From: Mrrzy
Date: 06 Jun 20 - 08:42 AM

Cervices, indices, etc. are right. Cervixes, indexes are common, but so is using literally to mean figuratively. Doesn't make it right, just common.


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Subject: RE: BS: Language Pet Peeves
From: Steve Shaw
Date: 06 Jun 20 - 08:17 AM

Cor, that's a tad touchy considering what I actually said in my post. Lots of foreign words now in common use as adopted English words can take either an anglicised plural (hippopotamuses, rhinoceroses, forums) OR it's original-language plural. We should be guided by convention, as in those three, or by practicality. "Cervices" isn't incorrect, but, as it sounds like a word it could be confused with, it's far better to say cervixes. English with all its irregularities and anomalies is complicated enough without adding unnecessary layers of confusion. That's all.


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Subject: RE: BS: Language Pet Peeves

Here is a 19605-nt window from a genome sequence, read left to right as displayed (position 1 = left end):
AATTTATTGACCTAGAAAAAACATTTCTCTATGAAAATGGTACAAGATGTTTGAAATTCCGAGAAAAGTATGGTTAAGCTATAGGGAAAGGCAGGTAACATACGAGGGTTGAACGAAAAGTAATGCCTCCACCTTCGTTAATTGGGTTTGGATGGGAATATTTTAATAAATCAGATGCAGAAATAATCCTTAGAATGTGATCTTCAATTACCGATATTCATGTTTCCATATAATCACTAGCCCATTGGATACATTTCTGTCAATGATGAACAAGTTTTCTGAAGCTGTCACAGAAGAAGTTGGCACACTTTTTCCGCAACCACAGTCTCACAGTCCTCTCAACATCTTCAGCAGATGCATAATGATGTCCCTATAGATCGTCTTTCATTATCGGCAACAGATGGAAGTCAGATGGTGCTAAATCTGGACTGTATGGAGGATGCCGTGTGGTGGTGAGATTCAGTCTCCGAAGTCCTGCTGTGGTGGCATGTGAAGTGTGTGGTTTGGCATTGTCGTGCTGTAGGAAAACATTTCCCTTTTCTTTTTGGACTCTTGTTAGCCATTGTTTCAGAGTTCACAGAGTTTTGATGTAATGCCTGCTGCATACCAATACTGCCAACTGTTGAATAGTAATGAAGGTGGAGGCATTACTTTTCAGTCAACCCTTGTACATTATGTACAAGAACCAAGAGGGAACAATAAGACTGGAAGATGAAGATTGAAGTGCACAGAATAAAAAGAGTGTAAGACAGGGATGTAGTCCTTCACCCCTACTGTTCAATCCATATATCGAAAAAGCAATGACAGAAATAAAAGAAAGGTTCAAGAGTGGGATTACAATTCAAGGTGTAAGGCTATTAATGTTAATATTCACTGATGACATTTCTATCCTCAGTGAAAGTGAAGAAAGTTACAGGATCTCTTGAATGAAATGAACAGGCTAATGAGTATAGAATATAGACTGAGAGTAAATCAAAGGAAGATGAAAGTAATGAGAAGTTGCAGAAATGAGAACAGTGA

From: Tattie Bogle
Date: 06 Jun 20 - 07:18 AM

Clot I am not, thanks for nothing for being your usual arrogant and insulting self, Steve.
Cervices is correct Latin plural as in indices.
I'm outa here.


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Subject: RE: BS: Language Pet Peeves
From: Mrrzy
Date: 05 Jun 20 - 01:24 PM

They are opening pools for lap swimming.

Lap dancing next!


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Subject: RE: BS: Language Pet Peeves
From: leeneia
Date: 05 Jun 20 - 12:02 PM

Breaking news! I just came across a YouTube video with 4 items of new slang:

Entitled millennial snowflake gets owned by hotel owner